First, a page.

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Issue 146 Item 15 Lipid Soluble Thiamine May Benefit Diabetes Patients

Lipid soluble Thiamine helps to prevent diabetic retinopathy damage. New research results point to a possible role for lipid soluble thiamine in preventing some of the most common side effects of diabetes. Researchers reported that diabetic retinopathy damage may be avoided through the use of high doses of lipid soluble thiamine.

High levels of glucose are responsible for microvascular damage and the resulting blindness, nerve damage, kidney failure and atherosclerosis often associated with diabetes.

Researchers at Albert Einstein College of Medicine in New York and their colleagues in Germany recently reported that this damage may be avoided through the use of high doses of lipid soluble thiamine.

The scientists looked at the development of diabetic retinopathy in a rat model of diabetes. Treating the animals with high doses of lipid soluble thiamine for 36 weeks completely blocked the development of retinal damage. They were also able to show that the lipid soluble thiamine worked by activating the enzyme transketolase, a key thiamine-dependent enzyme involved in carbohydrate metabolism.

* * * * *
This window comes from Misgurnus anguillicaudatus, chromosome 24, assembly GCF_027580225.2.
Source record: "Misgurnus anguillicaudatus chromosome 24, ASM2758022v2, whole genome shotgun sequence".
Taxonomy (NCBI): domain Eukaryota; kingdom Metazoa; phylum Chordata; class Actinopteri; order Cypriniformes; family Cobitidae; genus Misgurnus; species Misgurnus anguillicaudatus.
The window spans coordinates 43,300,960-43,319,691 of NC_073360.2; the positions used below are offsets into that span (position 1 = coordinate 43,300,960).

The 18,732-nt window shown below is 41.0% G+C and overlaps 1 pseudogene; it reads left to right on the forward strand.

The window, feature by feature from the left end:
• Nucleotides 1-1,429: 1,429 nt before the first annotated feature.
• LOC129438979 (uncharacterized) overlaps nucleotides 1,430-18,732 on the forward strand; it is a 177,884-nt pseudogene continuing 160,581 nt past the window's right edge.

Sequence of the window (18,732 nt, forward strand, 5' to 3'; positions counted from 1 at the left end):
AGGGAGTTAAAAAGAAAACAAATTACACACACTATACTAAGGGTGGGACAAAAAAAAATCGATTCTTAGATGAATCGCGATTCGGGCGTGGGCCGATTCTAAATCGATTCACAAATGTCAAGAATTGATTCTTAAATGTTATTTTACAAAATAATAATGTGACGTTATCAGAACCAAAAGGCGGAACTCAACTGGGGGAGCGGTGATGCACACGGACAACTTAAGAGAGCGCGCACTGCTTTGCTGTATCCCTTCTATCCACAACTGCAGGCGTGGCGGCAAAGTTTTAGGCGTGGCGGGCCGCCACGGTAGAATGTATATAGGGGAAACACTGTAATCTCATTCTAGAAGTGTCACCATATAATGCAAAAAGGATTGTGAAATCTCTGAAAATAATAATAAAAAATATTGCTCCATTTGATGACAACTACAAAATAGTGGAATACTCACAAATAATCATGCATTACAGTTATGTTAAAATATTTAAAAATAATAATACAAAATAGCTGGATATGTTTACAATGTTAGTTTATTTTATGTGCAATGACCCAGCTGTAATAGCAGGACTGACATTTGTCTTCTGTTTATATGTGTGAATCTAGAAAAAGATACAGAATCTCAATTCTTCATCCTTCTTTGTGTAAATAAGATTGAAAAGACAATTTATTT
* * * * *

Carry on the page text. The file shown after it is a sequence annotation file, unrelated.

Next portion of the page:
The data indicates that treatment of diabetic patients with benfotiamine or other lipid-soluble thiamine derivatives might prevent or delay the development of diabetic complications." The key function that they believe is important is the increase in the transketolase activity. As the researchers reported, standard water soluble thiamine does not stay around in the body long enough to provide the increase in activity needed to make a difference. The lipid soluble forms of thiamine are much more bioavailable, thus significantly increasing the transketolase activity.

Although these results have not yet been confirmed in humans, they point to exciting new therapeutic opportunities for diabetes patients, 20,000 of whom now go blind every year as a direct result of diabetic retinopathy. There are lipid soluble forms of thiamine available without a prescription.

Hammes HP, Du X, Edelstein D, Taguchi T, Matsumura T, Ju Q, Lin J, Bierhaus A, Nawroth P, Hannak D, Neumaier M, Bergfeld R, Giardino I, Brownlee M. Benfotiamine blocks three major pathways of hyperglycemic damage and prevents experimental diabetic retinopathy. Nat Med. 2003 Mar;9(3):294-9.